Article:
Looking for long distance motorcycle touring tips? If you want to see the world, then there is no better way to do it than on the back of your hog, with your motorcycle tires hitting the pavement. However, traveling internationally with your bike can be a difficult process, so follow these ten long motorcycle ride tips to make it happen.
Which one is the best motorcycle for long distance riding?
Well, you may think or infact many of your friends might have suggested that you should buy a new bike etc. But do you know what people are actually riding while on a long distance international road trip on their bikes? Here is the list of such 10 bikes which will make your road trip awesome.
Kawasaki Voyager, Yamaha FJR 1300, Triumph Trophy, Can-Am Spyder, Star Motorcycles 1300 Deluxe, Ducati Multistrada, Victory Cross Country Tour, Harley-Davidson Electra Glide, BMW K 1600, Honda Gold Wing.
Is your motorcycle road trip checklist ready?
So, are you ready to take on with your bike for a long holiday trip on the roads of the world? Then you should be ready with these 10 tips or you can basic check list to make your journey smooth and organised to handle various unseen problems,
#1 Plan Your Route
While it’s always great to see wherever the road takes you, it’s imperative that you plan what stops you will be making ahead of time so that you can make arrangements and know if you’re on schedule.
#2 Make Sure Your Documents Are Up to Date
We’re not just talking about your passport, but your vehicle documentation as well. Traveling through customs is bad enough, but doing it with a bike is even worse. Make sure to check with travel agencies about what exactly you’ll need.
#3 Inspect Your Bike
You will want to do this before you leave and after you arrive. If possible, bring some spare Yamaha bike accessories with you to perform any repairs that may be necessary. Your bike may come with some damage to it, so plan accordingly.
#4 Know How to Repair Your Bike
Not only do you want to know how to fix any damage that happens in transit, but you want to be able to fix things on the fly as you go. Other countries don’t have services like AAA, so don’t get left on the side of the road.
#5 Bring Enough Clothes
Make sure that you bring all of your regular motorcycle apparel. If you have not get them, then you can check out: http://www.bikebandit.com/and get the best one for your trip. Riding all day is a sweaty and dirty process, so be sure that you can change into clean clothes on a daily basis.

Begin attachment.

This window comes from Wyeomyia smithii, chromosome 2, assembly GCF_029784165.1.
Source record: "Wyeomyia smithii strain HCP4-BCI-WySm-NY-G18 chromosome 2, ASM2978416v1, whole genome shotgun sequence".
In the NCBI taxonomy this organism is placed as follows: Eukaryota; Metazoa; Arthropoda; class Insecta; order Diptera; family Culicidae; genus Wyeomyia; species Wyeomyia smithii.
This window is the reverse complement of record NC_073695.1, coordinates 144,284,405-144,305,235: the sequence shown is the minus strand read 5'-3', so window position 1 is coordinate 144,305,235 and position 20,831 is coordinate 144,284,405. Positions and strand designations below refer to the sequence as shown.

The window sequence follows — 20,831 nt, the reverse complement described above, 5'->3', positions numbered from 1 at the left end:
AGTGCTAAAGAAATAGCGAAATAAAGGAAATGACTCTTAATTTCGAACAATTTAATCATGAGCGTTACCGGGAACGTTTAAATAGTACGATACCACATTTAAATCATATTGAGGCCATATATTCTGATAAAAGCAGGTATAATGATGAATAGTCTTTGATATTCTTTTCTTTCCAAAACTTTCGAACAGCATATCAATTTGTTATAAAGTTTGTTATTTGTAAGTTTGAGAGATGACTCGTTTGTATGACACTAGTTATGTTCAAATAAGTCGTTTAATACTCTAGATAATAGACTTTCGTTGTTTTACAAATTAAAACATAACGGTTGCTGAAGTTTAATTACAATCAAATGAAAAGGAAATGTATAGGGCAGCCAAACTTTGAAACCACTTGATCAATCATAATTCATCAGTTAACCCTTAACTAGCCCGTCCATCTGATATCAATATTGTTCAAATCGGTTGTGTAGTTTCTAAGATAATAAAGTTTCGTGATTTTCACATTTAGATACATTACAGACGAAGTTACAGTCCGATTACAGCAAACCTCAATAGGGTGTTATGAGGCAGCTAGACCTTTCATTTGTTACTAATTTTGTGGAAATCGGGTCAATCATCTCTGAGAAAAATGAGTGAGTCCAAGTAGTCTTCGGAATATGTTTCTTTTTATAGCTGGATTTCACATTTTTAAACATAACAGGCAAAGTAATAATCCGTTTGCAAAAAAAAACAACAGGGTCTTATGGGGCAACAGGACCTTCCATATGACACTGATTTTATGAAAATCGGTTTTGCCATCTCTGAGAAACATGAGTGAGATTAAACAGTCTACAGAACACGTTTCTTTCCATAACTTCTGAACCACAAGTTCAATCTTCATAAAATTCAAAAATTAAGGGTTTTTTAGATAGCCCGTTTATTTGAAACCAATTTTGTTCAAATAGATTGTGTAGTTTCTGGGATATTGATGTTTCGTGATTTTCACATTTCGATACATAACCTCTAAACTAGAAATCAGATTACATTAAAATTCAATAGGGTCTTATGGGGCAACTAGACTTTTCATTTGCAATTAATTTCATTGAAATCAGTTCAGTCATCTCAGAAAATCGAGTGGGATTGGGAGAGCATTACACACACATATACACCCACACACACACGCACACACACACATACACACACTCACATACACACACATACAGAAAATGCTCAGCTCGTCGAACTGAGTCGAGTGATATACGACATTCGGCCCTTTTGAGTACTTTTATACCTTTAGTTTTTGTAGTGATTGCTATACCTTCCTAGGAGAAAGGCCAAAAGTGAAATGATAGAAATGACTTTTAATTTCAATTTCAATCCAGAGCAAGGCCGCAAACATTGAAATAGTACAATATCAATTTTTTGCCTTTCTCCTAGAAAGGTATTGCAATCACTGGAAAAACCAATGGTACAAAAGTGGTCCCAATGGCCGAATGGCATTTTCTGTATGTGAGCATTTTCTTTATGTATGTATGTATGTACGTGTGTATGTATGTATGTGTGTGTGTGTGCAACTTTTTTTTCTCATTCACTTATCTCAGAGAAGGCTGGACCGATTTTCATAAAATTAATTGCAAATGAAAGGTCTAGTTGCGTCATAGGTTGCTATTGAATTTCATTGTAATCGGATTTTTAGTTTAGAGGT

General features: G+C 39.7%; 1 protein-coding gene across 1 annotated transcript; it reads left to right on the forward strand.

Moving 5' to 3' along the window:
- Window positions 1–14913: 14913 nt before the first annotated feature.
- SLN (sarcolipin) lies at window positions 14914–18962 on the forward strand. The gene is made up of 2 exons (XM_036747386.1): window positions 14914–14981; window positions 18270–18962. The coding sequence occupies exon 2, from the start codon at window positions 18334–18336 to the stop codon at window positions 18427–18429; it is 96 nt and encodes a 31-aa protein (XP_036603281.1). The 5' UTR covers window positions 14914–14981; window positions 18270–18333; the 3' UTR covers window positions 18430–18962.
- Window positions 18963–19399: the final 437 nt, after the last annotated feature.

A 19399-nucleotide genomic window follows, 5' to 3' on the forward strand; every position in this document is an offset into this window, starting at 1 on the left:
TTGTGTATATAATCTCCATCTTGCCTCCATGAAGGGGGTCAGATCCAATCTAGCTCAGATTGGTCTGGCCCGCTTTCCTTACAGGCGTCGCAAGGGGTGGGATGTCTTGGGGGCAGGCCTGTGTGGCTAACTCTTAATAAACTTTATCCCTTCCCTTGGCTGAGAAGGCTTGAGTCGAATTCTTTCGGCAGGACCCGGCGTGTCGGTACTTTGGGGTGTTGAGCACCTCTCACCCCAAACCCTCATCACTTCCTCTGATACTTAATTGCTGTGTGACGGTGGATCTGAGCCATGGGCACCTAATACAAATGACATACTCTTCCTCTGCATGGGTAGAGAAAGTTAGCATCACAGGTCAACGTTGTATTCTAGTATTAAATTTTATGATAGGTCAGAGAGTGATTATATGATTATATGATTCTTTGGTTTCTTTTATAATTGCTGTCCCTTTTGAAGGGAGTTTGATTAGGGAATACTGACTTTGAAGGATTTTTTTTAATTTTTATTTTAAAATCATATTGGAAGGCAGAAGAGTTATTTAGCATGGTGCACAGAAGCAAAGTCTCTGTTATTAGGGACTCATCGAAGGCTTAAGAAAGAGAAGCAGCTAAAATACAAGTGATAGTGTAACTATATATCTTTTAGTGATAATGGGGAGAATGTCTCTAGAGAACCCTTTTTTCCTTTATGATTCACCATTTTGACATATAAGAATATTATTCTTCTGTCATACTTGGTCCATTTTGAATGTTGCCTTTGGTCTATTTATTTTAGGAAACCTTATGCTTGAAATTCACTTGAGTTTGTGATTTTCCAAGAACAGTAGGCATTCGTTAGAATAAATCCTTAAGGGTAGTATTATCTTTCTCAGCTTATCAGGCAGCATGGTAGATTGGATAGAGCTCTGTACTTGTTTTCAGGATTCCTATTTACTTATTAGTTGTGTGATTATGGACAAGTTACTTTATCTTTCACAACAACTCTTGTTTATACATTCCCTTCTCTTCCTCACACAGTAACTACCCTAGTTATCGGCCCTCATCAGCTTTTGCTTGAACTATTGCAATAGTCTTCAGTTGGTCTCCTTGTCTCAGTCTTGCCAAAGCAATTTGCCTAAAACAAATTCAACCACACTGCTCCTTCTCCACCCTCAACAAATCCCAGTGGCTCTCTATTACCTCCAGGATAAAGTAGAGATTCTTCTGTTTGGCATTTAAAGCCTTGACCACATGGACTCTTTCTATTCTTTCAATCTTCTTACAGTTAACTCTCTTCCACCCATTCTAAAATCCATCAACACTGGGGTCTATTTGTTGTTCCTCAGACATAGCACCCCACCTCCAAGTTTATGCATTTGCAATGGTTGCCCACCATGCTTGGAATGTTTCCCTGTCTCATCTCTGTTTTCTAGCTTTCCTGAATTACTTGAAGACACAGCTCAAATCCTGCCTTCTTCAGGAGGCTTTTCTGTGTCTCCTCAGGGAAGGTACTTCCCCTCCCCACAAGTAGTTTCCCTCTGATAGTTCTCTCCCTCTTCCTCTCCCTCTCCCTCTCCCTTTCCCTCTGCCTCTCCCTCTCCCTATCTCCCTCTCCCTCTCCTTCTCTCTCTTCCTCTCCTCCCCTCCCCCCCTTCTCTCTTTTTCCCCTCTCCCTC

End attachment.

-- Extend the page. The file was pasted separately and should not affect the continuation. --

#6 Learn the Language
Unless you’re traveling to a country that speaks English, be sure to learn a few key phrases before you go so that you can get around. Also, make sure that you know how to ask where a gas station and mechanic shop is, just in case.
#7 Keep Your Bike Secure
In some countries, theft is a common occurrence. Even if you leave your bike unattended for just a couple of minutes, you could wind up without a ride. Be sure to take extra precautions when traveling internationally, because you will have a harder time dealing with local police.
#8 Know Your Conversion Rates
America is one of the only two countries that uses the imperial system of measurement. So, you need to know how to measure in kilometers and fill up using liters instead of gallons. Don’t try to figure it out as you go, learn it beforehand.
#9 Change Money ASAP
While it may be tempting to change your cash ahead of time, it will usually be cheaper to do it in the country you’re visiting. Know your exchange rates and find the best deal (one where you don’t have to pay a fee) and you’ll be golden.
#10 Have a Backup Plan
Unless you are planning on staying in the same place the whole time, it’s important that you have alternative routes and options for lodging if something happens. Preparing for an emergency means that you can get out of it much easier than figuring things out as they happen.
Overall, the more time you spend thinking of every possible detail, the better off you will be. Also, don’t forget to deflate your motorcycle tires before you leave, as it will ensure that they don’t get too worn out on the journey.